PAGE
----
Despite challenges, welfare of animals in Playa del Carmen continues to improve

All 8 puppies survived, thanks to caring community members and IFAW’s support.Playa del Carmen is a paradise; but it also has a history of municipal neglect towards dogs kept in civic facilities. Following many lengthy meetings and arrangements with the authorities of Playa del Carmen, the International Fund for Animal Welfare has received assurance that the animals residing in municipal facilities will no longer suffer neglect.

To ensure and fortify this assertion, IFAW has been visiting the Animal Control Center on a regular basis. By working with the kennel workers, the capture teams, and the veterinarian in charge of the facility, the welfare of the animals has already improved dramatically.

On Monday, however, Kelly Whittemore (a valued volunteer and former North Carolina veterinary technician who moved to Playa del Carmen) and I were distressed to find a small dog named “Peeta” in one of the municipal facility kennels—very skinny and full of milk.

We discovered that she had been captured on Friday evening, undoubtedly leaving behind starving puppies.

Fortunately, part of the agreement negotiated with the authorities is that, following an initial 72 hours, animal rescue groups are allowed to care for, sterilize and vaccinate animals, and then reunite animals with their owners, place the animals up for adoption, or re-release the animals, if  they are either thriving or have a caretaker.

IFAW partners with Coco’s Cat Rescue to care for, sterilize, vaccinate, and return or re-home animals from the municipal shelter.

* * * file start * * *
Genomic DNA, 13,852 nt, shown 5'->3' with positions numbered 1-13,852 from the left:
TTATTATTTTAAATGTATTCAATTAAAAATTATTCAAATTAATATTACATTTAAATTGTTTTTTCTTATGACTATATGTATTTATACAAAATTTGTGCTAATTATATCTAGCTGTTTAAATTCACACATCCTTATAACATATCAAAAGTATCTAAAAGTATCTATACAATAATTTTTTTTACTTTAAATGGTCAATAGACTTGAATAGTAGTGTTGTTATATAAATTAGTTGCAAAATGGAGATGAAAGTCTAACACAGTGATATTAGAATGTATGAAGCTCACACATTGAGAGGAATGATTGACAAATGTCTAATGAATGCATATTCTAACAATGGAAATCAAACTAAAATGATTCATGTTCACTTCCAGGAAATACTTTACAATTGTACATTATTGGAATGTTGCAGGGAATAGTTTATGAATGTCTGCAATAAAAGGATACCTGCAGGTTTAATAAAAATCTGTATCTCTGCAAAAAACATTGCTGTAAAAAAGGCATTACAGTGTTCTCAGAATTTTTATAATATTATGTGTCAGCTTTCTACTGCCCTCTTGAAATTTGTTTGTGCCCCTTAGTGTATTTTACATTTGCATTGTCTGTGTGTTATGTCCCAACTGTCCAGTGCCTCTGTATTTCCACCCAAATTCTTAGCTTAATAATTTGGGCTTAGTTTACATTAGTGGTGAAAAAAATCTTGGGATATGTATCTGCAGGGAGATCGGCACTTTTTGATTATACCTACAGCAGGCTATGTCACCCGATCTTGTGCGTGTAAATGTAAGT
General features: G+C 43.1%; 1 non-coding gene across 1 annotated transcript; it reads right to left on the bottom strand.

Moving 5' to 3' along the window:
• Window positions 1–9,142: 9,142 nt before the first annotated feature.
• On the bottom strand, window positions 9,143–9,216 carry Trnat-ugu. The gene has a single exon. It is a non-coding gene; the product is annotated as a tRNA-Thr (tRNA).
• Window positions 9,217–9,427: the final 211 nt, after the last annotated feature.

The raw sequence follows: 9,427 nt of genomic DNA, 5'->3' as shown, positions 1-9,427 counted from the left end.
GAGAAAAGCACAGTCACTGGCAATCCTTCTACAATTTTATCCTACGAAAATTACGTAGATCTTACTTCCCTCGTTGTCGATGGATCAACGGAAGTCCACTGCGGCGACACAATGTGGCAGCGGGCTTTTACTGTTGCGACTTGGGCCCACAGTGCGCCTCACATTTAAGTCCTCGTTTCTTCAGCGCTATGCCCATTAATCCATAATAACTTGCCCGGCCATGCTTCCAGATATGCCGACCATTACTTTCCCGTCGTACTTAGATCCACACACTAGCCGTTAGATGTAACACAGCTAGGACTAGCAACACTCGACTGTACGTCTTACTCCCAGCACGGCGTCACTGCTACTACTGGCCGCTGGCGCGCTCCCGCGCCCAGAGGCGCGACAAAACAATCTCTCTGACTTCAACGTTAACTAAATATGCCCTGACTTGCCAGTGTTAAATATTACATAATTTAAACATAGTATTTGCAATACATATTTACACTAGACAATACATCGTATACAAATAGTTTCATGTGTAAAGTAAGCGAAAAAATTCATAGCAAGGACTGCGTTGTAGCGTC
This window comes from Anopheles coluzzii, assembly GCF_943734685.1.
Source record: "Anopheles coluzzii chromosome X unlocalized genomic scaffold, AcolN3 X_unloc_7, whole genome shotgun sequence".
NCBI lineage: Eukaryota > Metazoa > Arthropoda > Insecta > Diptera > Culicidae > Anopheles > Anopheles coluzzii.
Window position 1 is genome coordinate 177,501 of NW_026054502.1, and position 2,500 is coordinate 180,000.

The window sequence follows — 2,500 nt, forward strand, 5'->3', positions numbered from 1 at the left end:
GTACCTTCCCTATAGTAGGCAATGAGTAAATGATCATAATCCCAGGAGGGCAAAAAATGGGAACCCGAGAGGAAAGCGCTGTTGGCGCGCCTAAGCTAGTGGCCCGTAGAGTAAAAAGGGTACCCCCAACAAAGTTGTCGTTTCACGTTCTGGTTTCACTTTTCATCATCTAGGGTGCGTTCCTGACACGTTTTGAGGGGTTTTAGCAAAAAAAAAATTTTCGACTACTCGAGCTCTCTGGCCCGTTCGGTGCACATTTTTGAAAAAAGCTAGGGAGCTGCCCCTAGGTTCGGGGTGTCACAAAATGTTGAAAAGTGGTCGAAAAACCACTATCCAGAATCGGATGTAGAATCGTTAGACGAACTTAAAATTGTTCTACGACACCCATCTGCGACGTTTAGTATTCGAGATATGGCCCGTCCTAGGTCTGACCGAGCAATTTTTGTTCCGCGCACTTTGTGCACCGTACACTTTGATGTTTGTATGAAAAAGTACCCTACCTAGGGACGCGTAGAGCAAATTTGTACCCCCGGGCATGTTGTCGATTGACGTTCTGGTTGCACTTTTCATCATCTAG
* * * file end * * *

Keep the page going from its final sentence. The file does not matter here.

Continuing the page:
Owners whose animals are returned are educated on how to be a better owner to their animals and cautioned to always have a collar and id tag on animals in case they become lost.

This process takes time and effort, but seeing the joy when families are re-united with their four-legged friends, makes the process worthwhile.

Peeta was so skinny that we knew she was un-owned. So, when 72 hours passed, we found her a foster home where she could begin to gain weight in hopes of eventually getting adopted.

It had been six days after Peeta had been captured, when I received a phone call from a shelter in Playa where a man had come, desperate for help. He had 8 puppies whose mother had been taken by the pound a week ago. The puppies were alive!

Armando and his wife were poor. They had opened their home to Peeta and her pups after she had given birth in the street.

When Peeta was captured by the pound, Armando went after the truck on his rickety tricycle and begged to have the dog back so she could care for her pups.

But Armando had no money to pay the fine.

So instead, Armando and his wife nurtured and cared for the puppies themselves as their mother would if she were there.

Without Armando and his wife, there would have been no way that these puppies survived.

We met Armando and immediately brought the pups to where Peeta was being fostered.

Unfortunately Peeta had lost her milk, and along with it the maternal instinct to care for the pups.

Despite this, we fostered each puppy.

To date, Peeta and her puppies are growing in strength each day and many of the pups have already found their forever home.


For more information about the International Fund for Animal Welfare efforts in Playa del Carmen, click here.

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Cynthia Milburn, Director, Animal Welfare Outreach & Education
Senior Advisor, Policy Development
Jan Hannah, Campaign Manager, Northern Dogs Project
Campaign Manager, Northern Dogs Project
Kate Nattrass Atema, Program Director, Community Animal Welfare
Program Director, Community Animal Welfare
Shannon Walajtys
Manager, Animal Rescue-Disasters